Engine: 3.5-liter DOHC V6
Material: Aluminum block and heads
Horsepower: 268 @ 6,200 rpm
Torque: 240 lb-ft @ 4,700 rpm
Transmission: Six-speed automatic w/paddle shifters
Steering: Electric-assisted rack-and-pinion
Wheelbase: 109.3 in.
Length: 190.9 in.
Width: 71.7 in.
Coefficient of drag: 0.28
EPA fuel economy: city/highway/combined: 21/31/25 mpg
Last November, Ducati, which, as you may recall, is owned by Audi, introduced the Diavel Titanium at the EICMA motorcycle show in Milan.
And now the bike has gone into production.
The company will be building 500 of them.
The Diavel Titanium does, indeed, use titanium. The lightweight metal is used for the tank covers and headlamp cover. A combination of titanium and carbon fiber are used on the passenger seat cover.
And on the subject of carbon fiber, the large air intakes are made of the material.
The exhaust pipes have a matt black ceramic coating. The forged wheels are aluminum.
Overall, the bike weighs just 516 pounds. And given that there is a 162-hp engine, well, just imagine what 500 lucky riders are going to experience.
In an earlier day, corporations committed remarkable feats of architecture. Nowadays, there tends to be less of that, at least on a large scale. There may be a starchitect building here or there, but nothing that’s really huge.
(OK: as in all discussions, it seems, of things regarding design, there has to be a nod to Apple, which is building its new 176-acre campus, including a four-story building that was designed by Foster + Partners and is approximately a mile in circumference, in Cupertino.)
Back in 1949, when General Motors controlled the post-war automotive world, when it was a true global goliath, it set to work on a 326-acre site in Warren, Michigan, just north of Detroit. It started building its tech center. The lead architect was Eero Saarinen. The landscape architect was Thomas Church.
The GM Tech Center opened in 1956.
And like any near-60-year old, it is been showing its wrinkles for the past several years.
I’ve had the opportunity to visit the site many times, and while remarkable things occur at the facility that some 19,000 people go to work at each day, the buildings have become a bit tattered with time.
So the fact that GM announced last week that it is investing $1-billion in revitalizing the Tech Center is nothing short of impressive, extraordinary and respectable.
It would be all-too easy to turn a blind eye to the Tech Center, all too easy to think that it might be better to build anew in another place, possibly another country.
When announcing the investment last week, Mark Reuss, GM executive vice president, Global Product Development and Purchasing and Supply Chain, said, “We will transform this campus into a collaborative workplace of choice for our current team and future talent.”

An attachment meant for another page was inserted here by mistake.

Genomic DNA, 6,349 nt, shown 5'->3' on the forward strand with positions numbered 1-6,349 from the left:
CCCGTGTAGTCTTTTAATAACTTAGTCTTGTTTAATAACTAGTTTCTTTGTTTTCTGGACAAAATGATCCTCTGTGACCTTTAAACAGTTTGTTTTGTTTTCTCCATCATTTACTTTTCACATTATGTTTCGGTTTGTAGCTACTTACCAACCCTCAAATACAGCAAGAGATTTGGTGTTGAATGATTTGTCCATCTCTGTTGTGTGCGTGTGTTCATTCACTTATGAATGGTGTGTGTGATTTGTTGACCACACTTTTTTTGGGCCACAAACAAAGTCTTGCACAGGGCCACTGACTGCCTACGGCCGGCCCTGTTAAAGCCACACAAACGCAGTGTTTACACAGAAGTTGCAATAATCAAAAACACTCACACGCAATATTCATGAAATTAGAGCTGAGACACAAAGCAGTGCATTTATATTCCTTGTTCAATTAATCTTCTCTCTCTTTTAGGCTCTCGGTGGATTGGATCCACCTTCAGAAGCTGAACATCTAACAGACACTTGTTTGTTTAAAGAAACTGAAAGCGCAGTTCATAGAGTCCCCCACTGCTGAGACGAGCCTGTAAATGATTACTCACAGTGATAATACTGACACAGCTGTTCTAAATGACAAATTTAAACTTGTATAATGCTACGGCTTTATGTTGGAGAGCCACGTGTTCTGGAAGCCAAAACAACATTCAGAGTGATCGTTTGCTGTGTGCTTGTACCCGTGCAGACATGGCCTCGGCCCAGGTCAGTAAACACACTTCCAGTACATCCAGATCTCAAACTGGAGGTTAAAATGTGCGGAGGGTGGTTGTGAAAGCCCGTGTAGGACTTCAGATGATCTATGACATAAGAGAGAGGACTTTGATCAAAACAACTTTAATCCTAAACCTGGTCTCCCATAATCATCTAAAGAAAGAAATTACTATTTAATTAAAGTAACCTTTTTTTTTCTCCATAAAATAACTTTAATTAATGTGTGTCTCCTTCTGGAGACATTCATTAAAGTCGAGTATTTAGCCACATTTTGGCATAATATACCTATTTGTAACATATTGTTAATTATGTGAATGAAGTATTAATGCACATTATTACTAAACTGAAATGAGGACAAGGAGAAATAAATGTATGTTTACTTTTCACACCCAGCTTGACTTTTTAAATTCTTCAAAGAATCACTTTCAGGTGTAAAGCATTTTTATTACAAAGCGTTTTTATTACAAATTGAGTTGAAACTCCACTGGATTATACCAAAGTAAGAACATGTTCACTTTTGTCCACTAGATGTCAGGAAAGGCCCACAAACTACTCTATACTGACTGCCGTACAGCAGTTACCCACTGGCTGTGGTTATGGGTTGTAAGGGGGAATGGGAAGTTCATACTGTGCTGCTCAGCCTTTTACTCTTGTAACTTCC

One way of interpreting that is, “We know that there are places like the being-built Apple campus or the Googleplex in Mountain View. We know that Silicon Valley may be more geographically appealing that southeastern Michigan. But we are going to take a remarkable place and make it even more remarkable so that people who might otherwise not even give doing R&D for GM a second thought will realize that the company is committed to the highest levels of excellence and performance in what we do and how we do it.”
The work will be done between now and 2018.
GM expects that some 2,600 new salaried jobs—in product engineering, IT and design—will be created at the Tech Center.
According to Travis Hester, executive chief engineer, Cadillac CT6, the sedan that will become the flagship vehicle* for the brand when it is launched later this year, was actually started in 2010. While that may seem like a considerable amount of time, realize that:
1. This is an all new architecture (code-named “Omega”)
2. This is a car that requires an array of all new processes (from spot welding aluminum to making large and complex high-pressure aluminum die castings)
3. This is a car that had to meet some serious requirements
Consider: the CT6 is a full-size luxury performance sedan. It has a wheelbase of 122.4 in.; an overall length of 204 in.; and its width and height are 74 in. and 57.9 in., respectively. The Cadillac CTS sedan is smaller, with a 114.6-in. wheelbase, 195.5-in. overall length, 57.2-in. height, and 72.2-in. width. Yet Hester points out that the mass will be the same, at less than 3,700 lb.
Which means that from the point of view of size, it provides the space of the short-wheelbase BMW 7-Series, but at a mass less than a 5-Series.
What’s under the skin (literally) of this aluminum-intensive vehicle is something that Hester explains in this week’s edition of “Autoline After Hours.”
Hester talks with host John McElroy, Dave Sullivan of AutoPacific, Lauren Fix the Car Coach, and me about how the engineers, designers, and manufacturing personnel set about to create the car that Cadillac literally and figuratively has a lot riding on.
In addition to which, after Hester leaves the set, the rest discuss a variety of subjects, with an especial focus on the all-new Volvo XC90, which McElroy, Fix and I had the opportunity to drive earlier in the week.
And you can see it all—including a Cadillac CT6 minus much of its stylish sheet metal—below.
*The CT6 won’t be the upper end point for Cadillac, as General Motors has announced it is investing more than $12-billion over the next five years to help reestablish Cadillac as the “Standard of the World.”